Thinking outside the Box
Conley, Steve, Hoff, Melissa, Strategies: The Journal of Legal Marketing
Not long ago, I pitched a story to a reporter by dangling an email subject line something like, "Written about lawyers and elephants lately?"
The reporter opened the message, noted--accurately--that there was more lawyer than elephant involved, then set up an interview. The story ran in a regional legal paper.
But I digress. The question here is this: Is it possible that legal marketing, healthcare law and Justin Bieber's hair all share a common thread? Marketing risk, perhaps?
I often advocate for the risk side of marketing risk-reward. Take chances, develop rewards. Dangle offbeat subjects. Consider emergency room signage, as contributors to LMA Connect recently did. Design a high-profile ad around a butterfly instead of a lawyer.
But, is it too risky to make Justin Bieber's hair the lead paragraph of a healthcare legal analysis? Only if you believe a "straight lead" at the top of yet another legal review of a dry, complicated topic like healthcare reform is likely to draw more readers, including lawyers, than Bieber's hairstyle.
A late-April Google search suggests more risk with "lex" than locks. The query yielded 48.2 million results for "Justin Bieber hair" and a combined 19.5 million for "health-care reform" and "healthcare reform."
Is mine a scientific analysis? No. Legal analysis? No. Valuable marketing analysis? You decide.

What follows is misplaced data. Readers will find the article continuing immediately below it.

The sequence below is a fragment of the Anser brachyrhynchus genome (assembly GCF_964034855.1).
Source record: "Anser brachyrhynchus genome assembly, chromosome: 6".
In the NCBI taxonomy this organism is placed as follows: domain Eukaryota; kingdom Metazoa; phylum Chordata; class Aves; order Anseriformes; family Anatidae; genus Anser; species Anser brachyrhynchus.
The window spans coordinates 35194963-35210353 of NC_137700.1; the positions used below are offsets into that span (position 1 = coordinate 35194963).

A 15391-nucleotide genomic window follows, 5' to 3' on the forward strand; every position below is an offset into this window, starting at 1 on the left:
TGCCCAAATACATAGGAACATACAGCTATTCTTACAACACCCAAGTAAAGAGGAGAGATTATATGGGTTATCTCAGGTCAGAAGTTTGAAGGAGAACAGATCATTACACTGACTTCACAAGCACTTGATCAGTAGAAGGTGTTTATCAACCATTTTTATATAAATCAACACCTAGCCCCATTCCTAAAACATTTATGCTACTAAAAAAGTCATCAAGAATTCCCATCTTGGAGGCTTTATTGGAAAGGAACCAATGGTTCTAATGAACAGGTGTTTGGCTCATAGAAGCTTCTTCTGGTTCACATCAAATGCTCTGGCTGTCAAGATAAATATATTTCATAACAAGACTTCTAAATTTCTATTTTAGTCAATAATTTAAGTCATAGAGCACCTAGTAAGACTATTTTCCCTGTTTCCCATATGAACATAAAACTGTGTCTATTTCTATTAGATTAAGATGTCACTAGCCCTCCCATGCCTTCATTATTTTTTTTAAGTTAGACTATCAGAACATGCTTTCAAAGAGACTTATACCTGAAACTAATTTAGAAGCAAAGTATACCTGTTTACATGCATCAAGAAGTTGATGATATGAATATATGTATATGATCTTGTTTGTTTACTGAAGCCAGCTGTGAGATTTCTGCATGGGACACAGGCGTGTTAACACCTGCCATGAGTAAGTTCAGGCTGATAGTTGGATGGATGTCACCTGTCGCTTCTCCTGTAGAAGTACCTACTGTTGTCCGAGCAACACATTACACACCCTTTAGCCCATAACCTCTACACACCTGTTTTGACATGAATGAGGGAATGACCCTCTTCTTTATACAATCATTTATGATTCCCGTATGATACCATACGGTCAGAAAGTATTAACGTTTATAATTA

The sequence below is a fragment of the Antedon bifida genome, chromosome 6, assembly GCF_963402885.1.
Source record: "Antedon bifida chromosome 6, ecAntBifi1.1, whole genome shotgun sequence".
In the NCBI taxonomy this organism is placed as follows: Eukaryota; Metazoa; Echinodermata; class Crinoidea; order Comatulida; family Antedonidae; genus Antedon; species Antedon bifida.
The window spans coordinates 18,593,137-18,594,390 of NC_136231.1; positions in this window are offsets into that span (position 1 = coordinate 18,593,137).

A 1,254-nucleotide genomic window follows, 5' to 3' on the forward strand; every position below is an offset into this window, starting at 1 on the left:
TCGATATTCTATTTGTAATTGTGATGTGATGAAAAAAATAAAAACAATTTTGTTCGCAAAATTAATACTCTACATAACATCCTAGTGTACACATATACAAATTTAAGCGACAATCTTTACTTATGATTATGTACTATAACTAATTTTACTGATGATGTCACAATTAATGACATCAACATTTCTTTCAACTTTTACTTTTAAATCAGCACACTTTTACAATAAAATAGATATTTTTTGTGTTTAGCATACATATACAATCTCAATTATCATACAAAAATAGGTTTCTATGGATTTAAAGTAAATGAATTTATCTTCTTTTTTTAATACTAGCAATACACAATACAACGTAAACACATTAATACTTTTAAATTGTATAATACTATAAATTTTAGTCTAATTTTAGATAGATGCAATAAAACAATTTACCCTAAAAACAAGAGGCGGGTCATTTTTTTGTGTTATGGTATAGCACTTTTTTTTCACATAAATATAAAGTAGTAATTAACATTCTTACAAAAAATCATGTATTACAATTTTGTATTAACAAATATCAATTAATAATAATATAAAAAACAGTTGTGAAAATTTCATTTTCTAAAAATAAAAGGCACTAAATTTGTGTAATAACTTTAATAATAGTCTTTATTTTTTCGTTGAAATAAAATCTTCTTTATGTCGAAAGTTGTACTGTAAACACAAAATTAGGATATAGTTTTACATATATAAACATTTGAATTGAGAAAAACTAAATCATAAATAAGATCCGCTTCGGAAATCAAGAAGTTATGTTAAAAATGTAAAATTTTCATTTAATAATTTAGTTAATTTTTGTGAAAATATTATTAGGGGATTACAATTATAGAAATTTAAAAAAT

I think clients and prospects are more likely teased into reading "Justin Bieber and Hair Denial" than "Health-care Styles in the U.S., Canada and The Netherlands," a straightforward, faux title I crafted after reading a synopsis from The Daily Journal, where the "hair" piece from two Snell & Wilmer L.L.P. attorneys first appeared.
Sure, some may see the piece, which I found on the firm's website, as folly. But I wager the unusual title attracted readers, rewarding the writers' risk. More importantly, I bet readers strike up conversations with the authors or others at the firm about their "Bieber" piece or an earlier one that mentioned Lady Gaga.
And those conversations, give lawyers and their clients the chance to talk about any and all elephants in the room.
One of the key components of marketing any business is differentiation. What is unique about the company? Why should customers pick this product or service provider over that one? …